Tributes pour in as Kathakali master leaves dance floor - Death of Hari Uppal marks end of an era in classical art form, followers pay last respect at Nritya Kala Mandir

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By SHUCHISMITA CHAKRABORTY
  • Published 4.01.11
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Patna, Jan. 3: With his last breath at 8.40pm on Sunday, the era of classical dance came to a halt.

Shri Hari Uppal, a master in Manipuri and Kathakali dance forms, not only left an empty space in Uppal House in Patna, but has created a large vacuum in Indian art, a space that may never be filled.

Uppal added gems to the cultural entity of the historical city of Patliputra by laying the foundation stone for the institution of art on December 8, 1950.

He named it Bhartiya Nritya Kala Mandir. He founded this institution with just eight boys and 10 girls.

He started teaching different art forms, including varied classical forms and folk dances in Bihar. Soon he started training five classical art forms and five different Bihar folk dance forms. The institution kept on growing from strength to strength.

Born on September 22, 1926, Uppal had his schooling in Patna. Right from his childhood days, he was attracted to diverse forms of art and music. He joined Patna Art College and took up the subject of sculpture. In 1943, he joined Santiniketan on a scholarship. He learnt the Kathakali and Manipuri dance forms, and soon mastered the art.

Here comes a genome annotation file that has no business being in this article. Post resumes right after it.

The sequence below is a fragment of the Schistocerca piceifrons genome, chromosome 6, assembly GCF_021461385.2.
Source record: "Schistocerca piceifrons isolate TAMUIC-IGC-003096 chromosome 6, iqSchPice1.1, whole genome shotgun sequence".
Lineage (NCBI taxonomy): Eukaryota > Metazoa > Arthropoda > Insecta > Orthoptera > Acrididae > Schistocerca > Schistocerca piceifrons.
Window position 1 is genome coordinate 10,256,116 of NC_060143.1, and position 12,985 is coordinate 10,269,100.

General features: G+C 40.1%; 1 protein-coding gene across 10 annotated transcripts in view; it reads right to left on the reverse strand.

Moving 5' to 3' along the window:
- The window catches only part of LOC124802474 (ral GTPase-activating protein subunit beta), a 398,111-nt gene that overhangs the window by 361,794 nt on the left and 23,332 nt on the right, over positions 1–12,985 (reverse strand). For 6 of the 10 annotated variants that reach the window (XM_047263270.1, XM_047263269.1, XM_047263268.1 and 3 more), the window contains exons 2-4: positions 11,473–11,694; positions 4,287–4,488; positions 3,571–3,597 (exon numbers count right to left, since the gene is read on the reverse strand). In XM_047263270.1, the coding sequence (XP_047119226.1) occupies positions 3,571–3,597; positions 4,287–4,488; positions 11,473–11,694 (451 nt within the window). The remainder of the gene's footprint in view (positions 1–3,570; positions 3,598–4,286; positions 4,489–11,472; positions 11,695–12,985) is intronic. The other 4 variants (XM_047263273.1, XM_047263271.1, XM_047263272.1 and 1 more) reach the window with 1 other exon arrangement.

It was this part of his life, where he first got an international exposure. Later, he spent two years in polishing his skills, learning the dance forms from legendary Guru Kunju Kuru and took formal training at Kerela Kala Mandalam under Ashan Ramakutty Nair.

In 1949, he learnt the dance style under Guru Ojha Amubi Singh and mastered the traditional Ras Maharas and Basant Ras. In 1970, he was sent on a three-month training by the Indian government to Czechoslovakia and Russia to learn folk dances and choreography.

Earlier in 1952, he was awarded Tamra Patra by the Bihar Nritya Natya Kala Parishad and in 2009 he was awarded the Padmashree.

“He was the first in his family to take to dancing. He had to face a number of challenges in his life since his childhood days. He was an average student throughout. His lawyer always wanted him to take a dignified government job, and hold a respectable post. But Uppalji had a passion for what he was doing. He always loved dancing, even though it was not a dignified thing for many in those days. He did what he wanted and became a legend in the form,” said Chaitali, wife of Uppal’s brother-in-law.

She added: “For those who were witness to the remarkable journey of the master, he will never be a man of the past. Rather they are aggrieved as the loss is irreparable.”

“His loss can never be filled up,” said Pandit Shivji Mishra, professor of katthak at Bhartiya Nritya. “I am so fortunate to have had the opportunity to spend some time with him,” he added.

“He was a very strict person. He never condoned any misconduct on the part of Bhartiya Nritya Kala Mandir’s management. He was always available here as he used to live in the quarter on the campus. He used to get up at 5am everyday. He was never rude to anyone,” said an emotional Bhagwan Behra, Odissi lecturer at Bhartiya Nritya Kala Mandir.

His body was taken to the Nritya Kala Mandir today, where students and personalities from the world of art and culture paid their final tributes.